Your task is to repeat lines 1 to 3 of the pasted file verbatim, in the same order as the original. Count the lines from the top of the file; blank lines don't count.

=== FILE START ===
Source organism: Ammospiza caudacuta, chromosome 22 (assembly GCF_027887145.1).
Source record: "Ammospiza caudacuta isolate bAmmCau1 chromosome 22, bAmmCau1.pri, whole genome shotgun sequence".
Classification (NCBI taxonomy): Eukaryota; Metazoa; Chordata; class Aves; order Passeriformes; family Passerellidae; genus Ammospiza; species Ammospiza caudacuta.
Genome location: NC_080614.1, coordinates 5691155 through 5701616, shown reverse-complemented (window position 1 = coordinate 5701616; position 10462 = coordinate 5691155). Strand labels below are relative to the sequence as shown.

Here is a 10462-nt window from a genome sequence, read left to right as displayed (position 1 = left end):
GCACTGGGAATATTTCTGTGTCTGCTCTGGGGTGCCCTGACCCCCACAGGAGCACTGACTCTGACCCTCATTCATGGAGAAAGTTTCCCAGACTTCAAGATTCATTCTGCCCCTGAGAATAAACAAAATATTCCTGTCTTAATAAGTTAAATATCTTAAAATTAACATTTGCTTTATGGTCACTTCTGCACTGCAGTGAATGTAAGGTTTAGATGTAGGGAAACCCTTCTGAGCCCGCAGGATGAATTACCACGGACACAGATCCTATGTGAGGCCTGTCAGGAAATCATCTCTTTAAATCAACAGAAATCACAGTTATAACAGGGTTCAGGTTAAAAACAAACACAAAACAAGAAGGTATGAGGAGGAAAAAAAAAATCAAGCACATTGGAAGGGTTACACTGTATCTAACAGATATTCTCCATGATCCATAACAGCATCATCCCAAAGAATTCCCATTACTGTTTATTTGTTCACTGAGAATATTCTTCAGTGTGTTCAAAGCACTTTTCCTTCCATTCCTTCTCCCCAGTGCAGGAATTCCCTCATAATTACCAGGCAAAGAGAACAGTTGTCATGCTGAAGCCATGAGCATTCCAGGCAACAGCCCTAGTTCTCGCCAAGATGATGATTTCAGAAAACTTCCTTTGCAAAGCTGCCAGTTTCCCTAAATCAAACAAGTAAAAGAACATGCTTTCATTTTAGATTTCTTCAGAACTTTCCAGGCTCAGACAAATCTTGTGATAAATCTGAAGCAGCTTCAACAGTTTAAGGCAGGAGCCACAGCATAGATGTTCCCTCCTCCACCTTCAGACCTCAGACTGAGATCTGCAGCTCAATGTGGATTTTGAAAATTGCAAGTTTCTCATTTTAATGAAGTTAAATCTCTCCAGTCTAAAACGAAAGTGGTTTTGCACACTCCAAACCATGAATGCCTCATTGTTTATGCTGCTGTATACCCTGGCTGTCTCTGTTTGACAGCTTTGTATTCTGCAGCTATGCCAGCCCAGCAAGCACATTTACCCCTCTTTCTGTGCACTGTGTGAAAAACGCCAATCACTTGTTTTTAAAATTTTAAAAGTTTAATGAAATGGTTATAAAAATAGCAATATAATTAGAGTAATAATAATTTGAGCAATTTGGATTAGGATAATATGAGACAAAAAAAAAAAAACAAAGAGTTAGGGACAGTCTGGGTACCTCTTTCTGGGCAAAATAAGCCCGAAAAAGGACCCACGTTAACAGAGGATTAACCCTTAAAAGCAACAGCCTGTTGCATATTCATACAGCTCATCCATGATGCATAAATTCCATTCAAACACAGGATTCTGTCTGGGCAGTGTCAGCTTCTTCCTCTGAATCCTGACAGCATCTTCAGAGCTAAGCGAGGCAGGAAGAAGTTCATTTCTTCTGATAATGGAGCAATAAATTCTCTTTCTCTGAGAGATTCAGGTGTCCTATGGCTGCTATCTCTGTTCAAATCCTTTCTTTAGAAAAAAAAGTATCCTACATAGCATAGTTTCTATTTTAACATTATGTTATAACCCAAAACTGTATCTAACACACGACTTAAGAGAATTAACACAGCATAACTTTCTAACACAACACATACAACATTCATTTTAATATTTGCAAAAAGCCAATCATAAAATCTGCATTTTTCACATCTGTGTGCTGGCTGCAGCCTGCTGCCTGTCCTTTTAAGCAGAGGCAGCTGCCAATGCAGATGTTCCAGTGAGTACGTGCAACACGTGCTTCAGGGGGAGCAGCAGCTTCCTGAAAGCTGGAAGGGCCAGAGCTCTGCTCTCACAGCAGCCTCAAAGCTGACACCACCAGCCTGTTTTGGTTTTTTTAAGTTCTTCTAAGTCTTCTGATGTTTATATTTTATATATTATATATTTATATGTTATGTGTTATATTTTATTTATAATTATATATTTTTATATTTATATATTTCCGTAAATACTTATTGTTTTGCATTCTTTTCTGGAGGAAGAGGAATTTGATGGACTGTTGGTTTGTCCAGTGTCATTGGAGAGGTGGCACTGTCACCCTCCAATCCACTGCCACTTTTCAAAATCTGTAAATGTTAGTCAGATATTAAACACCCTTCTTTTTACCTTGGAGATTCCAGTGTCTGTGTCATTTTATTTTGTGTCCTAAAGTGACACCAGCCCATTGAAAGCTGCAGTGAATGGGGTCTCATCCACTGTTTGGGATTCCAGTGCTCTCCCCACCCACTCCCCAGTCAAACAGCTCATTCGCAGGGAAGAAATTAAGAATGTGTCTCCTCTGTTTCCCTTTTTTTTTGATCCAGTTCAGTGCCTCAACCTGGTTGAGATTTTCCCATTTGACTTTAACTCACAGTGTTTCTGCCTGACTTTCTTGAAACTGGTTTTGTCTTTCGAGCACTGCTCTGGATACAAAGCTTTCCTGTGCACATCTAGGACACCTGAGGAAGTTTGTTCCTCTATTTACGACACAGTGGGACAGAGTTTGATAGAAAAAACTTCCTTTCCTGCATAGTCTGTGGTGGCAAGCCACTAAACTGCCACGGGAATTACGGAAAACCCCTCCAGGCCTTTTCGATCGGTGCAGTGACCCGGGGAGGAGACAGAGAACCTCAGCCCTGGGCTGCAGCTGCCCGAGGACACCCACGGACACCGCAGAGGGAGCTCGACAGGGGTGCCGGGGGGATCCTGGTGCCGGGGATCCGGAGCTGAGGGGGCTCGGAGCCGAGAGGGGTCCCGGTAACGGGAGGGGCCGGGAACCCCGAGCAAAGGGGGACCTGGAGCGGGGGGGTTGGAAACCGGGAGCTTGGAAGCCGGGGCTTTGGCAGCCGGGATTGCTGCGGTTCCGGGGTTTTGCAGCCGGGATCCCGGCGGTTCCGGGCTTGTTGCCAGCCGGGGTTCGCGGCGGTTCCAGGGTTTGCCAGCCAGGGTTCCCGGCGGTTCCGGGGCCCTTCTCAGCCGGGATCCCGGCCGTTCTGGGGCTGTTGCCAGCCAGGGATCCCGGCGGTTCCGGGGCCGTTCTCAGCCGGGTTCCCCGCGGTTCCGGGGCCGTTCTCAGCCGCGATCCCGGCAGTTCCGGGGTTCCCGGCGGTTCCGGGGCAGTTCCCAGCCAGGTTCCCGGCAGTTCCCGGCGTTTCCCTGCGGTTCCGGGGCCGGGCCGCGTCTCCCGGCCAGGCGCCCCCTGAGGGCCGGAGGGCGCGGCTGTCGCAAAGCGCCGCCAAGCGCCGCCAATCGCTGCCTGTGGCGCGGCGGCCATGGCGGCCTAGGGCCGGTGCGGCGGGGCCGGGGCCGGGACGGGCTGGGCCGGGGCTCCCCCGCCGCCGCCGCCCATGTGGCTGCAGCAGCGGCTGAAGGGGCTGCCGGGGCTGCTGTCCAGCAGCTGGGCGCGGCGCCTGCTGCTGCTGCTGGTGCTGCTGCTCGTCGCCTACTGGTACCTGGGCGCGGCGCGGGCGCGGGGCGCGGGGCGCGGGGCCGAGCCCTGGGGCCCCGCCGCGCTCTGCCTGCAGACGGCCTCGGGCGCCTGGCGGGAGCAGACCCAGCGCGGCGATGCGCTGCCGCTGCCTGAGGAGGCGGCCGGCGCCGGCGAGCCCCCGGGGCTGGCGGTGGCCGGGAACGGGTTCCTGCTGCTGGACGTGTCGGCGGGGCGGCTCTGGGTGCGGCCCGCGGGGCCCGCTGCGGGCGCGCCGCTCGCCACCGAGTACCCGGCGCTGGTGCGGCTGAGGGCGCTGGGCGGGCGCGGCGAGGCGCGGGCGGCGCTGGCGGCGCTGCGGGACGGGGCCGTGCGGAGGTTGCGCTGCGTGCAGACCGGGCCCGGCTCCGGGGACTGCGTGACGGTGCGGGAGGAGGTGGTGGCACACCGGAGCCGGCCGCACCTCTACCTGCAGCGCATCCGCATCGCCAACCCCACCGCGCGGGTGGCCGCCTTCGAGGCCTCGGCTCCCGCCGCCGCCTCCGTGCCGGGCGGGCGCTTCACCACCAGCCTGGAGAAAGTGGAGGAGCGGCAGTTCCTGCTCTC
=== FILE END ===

Source organism: Ammospiza caudacuta, chromosome 22 (assembly GCF_027887145.1).
Source record: "Ammospiza caudacuta isolate bAmmCau1 chromosome 22, bAmmCau1.pri, whole genome shotgun sequence".
Classification (NCBI taxonomy): Eukaryota; Metazoa; Chordata; class Aves; order Passeriformes; family Passerellidae; genus Ammospiza; species Ammospiza caudacuta.